General Paper Modeling Discussion => Tips and Tricks => Topic started by: Dave Winfield on June 03, 2015, 09:00:41 PM

Title: Taking Photos of your Models
Post by: Dave Winfield on June 03, 2015, 09:00:41 PM
Lots of us like to share our models online,
and that means taking and posting photographs.

Lets just focus on the "taking photos" part, because most of us are not professional photographers.

Many cameras today are simple enough to use.
They have limited controls...just point and shoot...but that doesn't always guaranty a good photo.

And many people today use Phone Cameras because they are convenient and fairly simple to use.
But that definitely doesn't guaranty good photos!

I'm not going to tell you how to be a great photographer, but I've seen some common mistakes
by people using point and shoot and Phone cameras.

So, heres a few Tips:

1. Use as much natural light as possible.
If you can move to a spot with more light, do it! Natural light gives better camera feedback and colour.
Obviously we want to avoid intense light and glare. Try to shoot with the Sun behind you, not behind the subject.

2. If natural light isn't available, try to find as much light as possible around your subject. The more light you have,
the less chance the camera will use its flash, and the less chance the digital sensor will augment the low light condition.
However, cameras today are much better at shooting in low light conditions.

3. Avoid Flash if possible. It will add so many things you don't want to your photos. Shoot without flash whenever
possible. All digital cameras have the option of turning off the Flash. With today's digital cameras, you will be surprised how well they shoot in low light.

4. Choose Solid colour backgrounds. If possible place your subject on and against a solid colour background. The lighter the better
to reflect "back light" on your subject. The less "busy" the background (with objects and patterns), the better your subject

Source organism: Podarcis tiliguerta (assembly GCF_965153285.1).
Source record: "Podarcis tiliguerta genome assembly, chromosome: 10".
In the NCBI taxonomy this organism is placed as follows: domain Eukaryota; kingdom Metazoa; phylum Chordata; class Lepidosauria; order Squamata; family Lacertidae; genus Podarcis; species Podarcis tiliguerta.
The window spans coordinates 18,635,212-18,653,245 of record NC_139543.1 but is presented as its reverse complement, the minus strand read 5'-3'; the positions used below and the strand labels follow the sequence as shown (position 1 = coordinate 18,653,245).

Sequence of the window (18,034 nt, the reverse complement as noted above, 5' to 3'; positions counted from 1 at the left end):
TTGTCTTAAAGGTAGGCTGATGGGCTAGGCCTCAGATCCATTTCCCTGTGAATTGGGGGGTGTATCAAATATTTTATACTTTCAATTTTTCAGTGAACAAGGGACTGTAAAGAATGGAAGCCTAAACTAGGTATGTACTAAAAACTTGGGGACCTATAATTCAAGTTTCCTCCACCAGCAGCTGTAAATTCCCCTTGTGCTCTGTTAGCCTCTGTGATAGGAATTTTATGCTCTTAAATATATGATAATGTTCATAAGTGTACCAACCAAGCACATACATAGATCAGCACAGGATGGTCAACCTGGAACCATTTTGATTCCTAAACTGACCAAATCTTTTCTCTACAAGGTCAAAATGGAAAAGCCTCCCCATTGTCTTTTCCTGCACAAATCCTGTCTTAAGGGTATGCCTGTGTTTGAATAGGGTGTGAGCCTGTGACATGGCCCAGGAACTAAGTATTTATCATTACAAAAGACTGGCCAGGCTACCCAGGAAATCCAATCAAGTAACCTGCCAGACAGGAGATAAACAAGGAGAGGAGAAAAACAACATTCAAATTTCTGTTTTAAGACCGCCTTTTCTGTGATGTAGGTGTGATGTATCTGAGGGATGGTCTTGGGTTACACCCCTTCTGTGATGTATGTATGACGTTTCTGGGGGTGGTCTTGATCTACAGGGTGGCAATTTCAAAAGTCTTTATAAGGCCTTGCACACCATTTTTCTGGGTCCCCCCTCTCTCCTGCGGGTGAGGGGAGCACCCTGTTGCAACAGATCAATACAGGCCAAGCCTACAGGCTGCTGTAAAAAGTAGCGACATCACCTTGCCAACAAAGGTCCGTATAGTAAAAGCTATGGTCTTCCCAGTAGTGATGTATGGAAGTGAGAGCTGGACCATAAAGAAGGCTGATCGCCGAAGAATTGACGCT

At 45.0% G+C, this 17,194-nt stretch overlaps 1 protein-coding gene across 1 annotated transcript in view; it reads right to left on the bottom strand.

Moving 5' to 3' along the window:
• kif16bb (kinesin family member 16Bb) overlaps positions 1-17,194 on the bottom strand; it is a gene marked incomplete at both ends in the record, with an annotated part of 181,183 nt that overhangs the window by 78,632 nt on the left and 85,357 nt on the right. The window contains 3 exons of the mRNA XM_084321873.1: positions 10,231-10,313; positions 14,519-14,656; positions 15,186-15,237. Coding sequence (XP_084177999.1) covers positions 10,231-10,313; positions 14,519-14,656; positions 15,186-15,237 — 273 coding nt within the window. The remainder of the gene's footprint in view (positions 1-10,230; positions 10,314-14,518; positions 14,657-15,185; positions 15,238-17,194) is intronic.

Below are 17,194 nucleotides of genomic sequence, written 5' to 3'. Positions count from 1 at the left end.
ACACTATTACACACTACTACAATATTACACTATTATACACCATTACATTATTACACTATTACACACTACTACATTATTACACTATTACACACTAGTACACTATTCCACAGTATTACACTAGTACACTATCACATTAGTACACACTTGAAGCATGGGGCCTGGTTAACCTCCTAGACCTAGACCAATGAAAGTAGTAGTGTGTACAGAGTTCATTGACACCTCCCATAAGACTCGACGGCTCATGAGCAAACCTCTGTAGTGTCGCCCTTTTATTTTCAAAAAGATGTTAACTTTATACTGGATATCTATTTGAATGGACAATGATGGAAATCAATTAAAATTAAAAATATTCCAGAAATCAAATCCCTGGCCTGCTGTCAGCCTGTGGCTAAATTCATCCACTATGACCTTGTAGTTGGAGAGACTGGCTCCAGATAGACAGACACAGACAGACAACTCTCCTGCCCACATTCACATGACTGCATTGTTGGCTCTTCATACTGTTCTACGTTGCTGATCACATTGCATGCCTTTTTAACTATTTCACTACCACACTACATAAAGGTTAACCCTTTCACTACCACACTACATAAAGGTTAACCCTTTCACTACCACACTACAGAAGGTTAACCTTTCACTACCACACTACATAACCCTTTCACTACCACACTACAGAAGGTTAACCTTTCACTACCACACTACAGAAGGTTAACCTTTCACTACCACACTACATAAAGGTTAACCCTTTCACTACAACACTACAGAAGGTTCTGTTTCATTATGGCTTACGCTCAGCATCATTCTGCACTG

will stand out.

I shoot a lot of models against a simple card base and background.
Light boxes are great...many people build their own, for taking real nice well lit photos.
But if you are like me, and your models vary greatly in shape and size, one size lightbox won't do.
So, I use a Washing Machine.

Don't laugh...I'm serious. My favorite spot for taking photos is in my Laundry Room, on top of the Washer.
Its usually clean and clear...there is a fluorescent light above it...and another one to the side.
(Its actually a lot brighter than this photo shows)
And its the right height for setting up a subject and a tripod for my camera.


For a clean, solid colour base and background, I use two sheets of poster card from the Dollar Store.
They are not attached to anything, that way I can adjust if necessary.
I usually keep a couple of sheets of black and white card, and replace them when they get dirty, damaged or used in a model!


At 2 for a $1, you can't beat it.
And, as I said, its card that I can use in my model building.
Two layers glued together is great for internal formers.


Sometimes, I use magnets (the Washer is metal!) to hold the sheets of card in place.
This way I can use one sheet lengthways...curve it up at the rear...and create a seamless background.
Remove that ugly horizon line across the back where the two sheets meet.
The following photo shows the curved background in place while shooting a small model.
With larger models, it gets tougher to use a curved background because of the shadows from the models.


More Tips:

Avoid zoom lenses if possible...try moving in a bit closer if need be.

Get further away! Move back away from your subject. (I know, I know...I just told you to move closer)
I'm talking about shooting too close, where your camera can't focus.
There is nothing worse than posting a blurred photo online.

Step back and take a wider photo.
You can always crop the photo down later
and it gives you a second chance to frame your subject.
At least the model will be in better focus!

Always use a tripod or support your camera in some way when taking a photo.
This will ensure less blurry and shaky looking photos.
Shaky video is one thing...but shaky stills? No way! We don't like 'em.

If I think of more stuff, I'll post it.

Title: Re: Taking Photos of your Models
Post by: Kevin WS on June 04, 2015, 04:12:11 PM
Sound and sensible advice.

Thank you.

I have a few tips too - will try and share these at the weekend.....
Title: Re: Taking Photos of your Models
Post by: yukonjohn on July 14, 2017, 02:38:43 PM
This is the setup I have now started using.  Got clamp lights on sale 3 for $10 and use 100 watt cf bulbs.  Be sure to roll the cloth so no unsightly fold lines.

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Title: Re: Taking Photos of your Models
Post by: Dave Winfield on July 14, 2017, 02:48:55 PM
clamp lights 3 for $10???  where'd you find that?
Title: oops
Post by: yukonjohn on July 14, 2017, 04:09:03 PM
Sorry to create unjustified excitement  :-[.   I should have said "3 clamp lights on sale for $10 each" - got them at Canadian Tire.

Title: Re: Taking Photos of your Models
Post by: Vermin King on July 14, 2017, 04:13:20 PM
That makes a little more sense.  Should be a good setup